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    Juneau's Journal November 8
    Posted on 11/08/2019

    Making ALL Students Feel Safe and Welcome

    All students should feel safe and welcome at Seattle Public Schools. As part of our five-year strategic plan, Seattle Excellence, we are focused on creating inclusive environments that prepare students for college, a career, and community participation.

    National incidents of hate and bias and reports in our own district have compelled us to call more attention to the need for safe school communities. It is our job to create the right conditions for our students to succeed, and we are committed to creating schools where every child is known, welcomed, and supported.

    Acts of hate and bias have no place in our district and won’t be tolerated. I am committed to working with school leaders to strengthen our practices to eliminate these types of incidents in our schools.

    I want to thank the Seattle Council PTSA for holding us accountable and partnering with us in this work. Together, we have created guidelines for school leaders on how to effectively address incidents of racial bias and hate with a focus on naming the harm inflicted, healing and restoration, and education.

    Last November, principals participated in racial bias training to help reduce incidents and learn how to best support their students and community when they occur.

    With the help of our school leaders, school communities are having challenging conversations about race, bias, and what we must collectively do to become the district our students deserve. We look to our families to help us in this work and encourage you to have these important conversations at home.

    We expect everyone in our district to be treated positively, without fear of bullying or intimidation. If students or families ever have concerns, they should be raised with teachers and a school building leader, either the principal or assistant principal. Concerns can also be sent to the Office of Student Civil Rights at

    Creating Safe and Welcoming Environments

    As of this month, almost 60 different school-based teams attended Positive Behavioral Interventions and Supports (PBIS) training, a framework that supports schools in establishing a safe and welcoming school environment. This training helps staff create clear school-wide and classroom behavioral expectations and develop common language around behavior. School-based teams are also working to engage families in this work. When there is a shared understanding of expectations and consistency across the school, trust is built with students, and learning is supported.

    This work is Seattle Excellence in practice, providing a range of social and emotional learning opportunities and supports to create the welcoming environments students need to thrive. School leaders and staff are working together to build on students’ strengths by establishing trusting relationships and making learning more culturally relevant for students. Thank you to our central office staff and educators for learning alongside each other to best support all our students.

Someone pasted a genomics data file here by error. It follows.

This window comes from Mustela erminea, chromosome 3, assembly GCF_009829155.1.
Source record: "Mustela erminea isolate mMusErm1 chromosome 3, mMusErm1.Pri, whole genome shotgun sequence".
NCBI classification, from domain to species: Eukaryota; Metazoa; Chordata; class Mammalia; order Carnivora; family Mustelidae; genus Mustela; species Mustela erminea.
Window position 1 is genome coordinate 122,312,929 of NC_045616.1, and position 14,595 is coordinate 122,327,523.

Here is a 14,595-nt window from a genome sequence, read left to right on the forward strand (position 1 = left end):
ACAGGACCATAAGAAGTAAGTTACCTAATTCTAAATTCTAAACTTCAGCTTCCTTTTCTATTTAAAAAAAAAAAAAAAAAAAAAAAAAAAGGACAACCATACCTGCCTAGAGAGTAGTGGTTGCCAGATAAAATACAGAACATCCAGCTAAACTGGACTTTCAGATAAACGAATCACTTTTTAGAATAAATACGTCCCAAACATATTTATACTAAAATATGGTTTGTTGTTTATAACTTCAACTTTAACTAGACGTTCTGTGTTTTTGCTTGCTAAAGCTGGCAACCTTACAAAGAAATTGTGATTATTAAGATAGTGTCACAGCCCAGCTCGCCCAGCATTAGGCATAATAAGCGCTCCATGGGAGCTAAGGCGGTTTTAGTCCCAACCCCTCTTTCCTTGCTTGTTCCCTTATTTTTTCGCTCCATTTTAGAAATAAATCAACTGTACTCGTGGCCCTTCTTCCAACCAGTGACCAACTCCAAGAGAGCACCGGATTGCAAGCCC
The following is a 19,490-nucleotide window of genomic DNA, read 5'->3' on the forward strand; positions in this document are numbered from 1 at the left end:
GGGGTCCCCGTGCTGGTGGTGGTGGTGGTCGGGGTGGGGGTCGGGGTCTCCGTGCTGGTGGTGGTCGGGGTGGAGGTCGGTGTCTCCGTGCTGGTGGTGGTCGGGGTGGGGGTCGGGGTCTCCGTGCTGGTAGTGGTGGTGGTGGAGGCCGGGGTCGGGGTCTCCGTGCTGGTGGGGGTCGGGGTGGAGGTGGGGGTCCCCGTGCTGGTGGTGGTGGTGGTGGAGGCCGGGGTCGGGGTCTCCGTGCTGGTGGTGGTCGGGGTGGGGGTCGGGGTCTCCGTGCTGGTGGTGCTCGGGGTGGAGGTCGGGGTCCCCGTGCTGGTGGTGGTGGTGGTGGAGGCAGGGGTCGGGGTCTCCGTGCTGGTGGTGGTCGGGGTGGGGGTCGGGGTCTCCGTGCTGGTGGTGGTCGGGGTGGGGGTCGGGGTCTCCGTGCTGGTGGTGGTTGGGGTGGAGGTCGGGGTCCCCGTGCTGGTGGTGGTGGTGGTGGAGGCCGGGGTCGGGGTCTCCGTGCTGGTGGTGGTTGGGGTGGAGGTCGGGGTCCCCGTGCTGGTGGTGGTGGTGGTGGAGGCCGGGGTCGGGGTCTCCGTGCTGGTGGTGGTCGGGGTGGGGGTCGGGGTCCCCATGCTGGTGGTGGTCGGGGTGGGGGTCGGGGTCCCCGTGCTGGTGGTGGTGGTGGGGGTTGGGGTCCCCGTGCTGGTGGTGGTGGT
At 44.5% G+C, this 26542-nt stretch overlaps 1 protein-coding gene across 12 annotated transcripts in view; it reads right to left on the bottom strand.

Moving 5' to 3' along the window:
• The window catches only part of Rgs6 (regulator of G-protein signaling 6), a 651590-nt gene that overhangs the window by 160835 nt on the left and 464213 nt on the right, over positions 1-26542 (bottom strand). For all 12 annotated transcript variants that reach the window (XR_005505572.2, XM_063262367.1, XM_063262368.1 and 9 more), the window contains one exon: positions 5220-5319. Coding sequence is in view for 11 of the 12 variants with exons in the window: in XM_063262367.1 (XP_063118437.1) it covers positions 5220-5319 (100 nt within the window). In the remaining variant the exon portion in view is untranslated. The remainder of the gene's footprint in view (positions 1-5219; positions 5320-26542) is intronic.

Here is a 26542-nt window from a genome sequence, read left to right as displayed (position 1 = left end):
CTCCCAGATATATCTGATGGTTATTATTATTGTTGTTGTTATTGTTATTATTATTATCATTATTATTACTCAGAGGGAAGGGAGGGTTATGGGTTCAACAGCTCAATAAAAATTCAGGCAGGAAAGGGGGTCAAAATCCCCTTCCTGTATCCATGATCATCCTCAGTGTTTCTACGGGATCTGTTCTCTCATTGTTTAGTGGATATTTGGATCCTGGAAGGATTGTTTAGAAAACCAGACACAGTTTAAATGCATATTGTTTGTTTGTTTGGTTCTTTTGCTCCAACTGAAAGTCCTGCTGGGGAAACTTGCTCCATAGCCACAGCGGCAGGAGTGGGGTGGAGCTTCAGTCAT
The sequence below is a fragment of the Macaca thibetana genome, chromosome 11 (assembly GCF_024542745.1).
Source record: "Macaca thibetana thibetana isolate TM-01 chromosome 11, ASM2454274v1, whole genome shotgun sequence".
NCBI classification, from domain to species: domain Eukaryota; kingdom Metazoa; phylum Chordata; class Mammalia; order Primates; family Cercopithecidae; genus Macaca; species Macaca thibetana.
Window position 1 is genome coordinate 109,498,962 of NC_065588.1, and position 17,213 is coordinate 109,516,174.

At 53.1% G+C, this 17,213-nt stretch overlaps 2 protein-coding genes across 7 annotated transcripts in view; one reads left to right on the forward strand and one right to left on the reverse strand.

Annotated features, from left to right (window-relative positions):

Native American Heritage Month

    At this week’s board meeting, the Board and I proclaimed that Seattle Public Schools would observe November as Native American Heritage Month and November 29 as Native American Heritage Day.

    This November, we will honor the important contributions to our communities made by our local, state, and country’s indigenous peoples. On our own School Board, Directors Scott Pinkham and Zachary DeWolf are members of tribal nations, and I am proud to be an enrolled member of the Mandan Hidatsa Tribes and descendent of the Blackfeet, Oneida, and Tlingit Haida.

    Representation matters, especially as we work to create identity-safe, inclusive classrooms that acknowledge and celebrate our students’ unique backgrounds and identities.

    Within SPS, around 1,600 students identify as Native American with at least 230 Tribes represented by students throughout the district. Last year, we showcased some of our exceptional Native high school students and staff sharing their stories, hopes, and dreams for their futures in our “I Am Native” video. As I said then, our Native students are the next leaders of Seattle and our future. It is our duty to create the environments that support their limitless potential.

    Thank you to our school board directors for helping us acknowledge the important contributions of America's first peoples, and celebrate the rich and diverse cultures, traditions, and histories of so many of our students.

    Denise Juneau

    Corny joke of the week: Why do trees try new things so often? Because every autumn, then turn over a new leaf.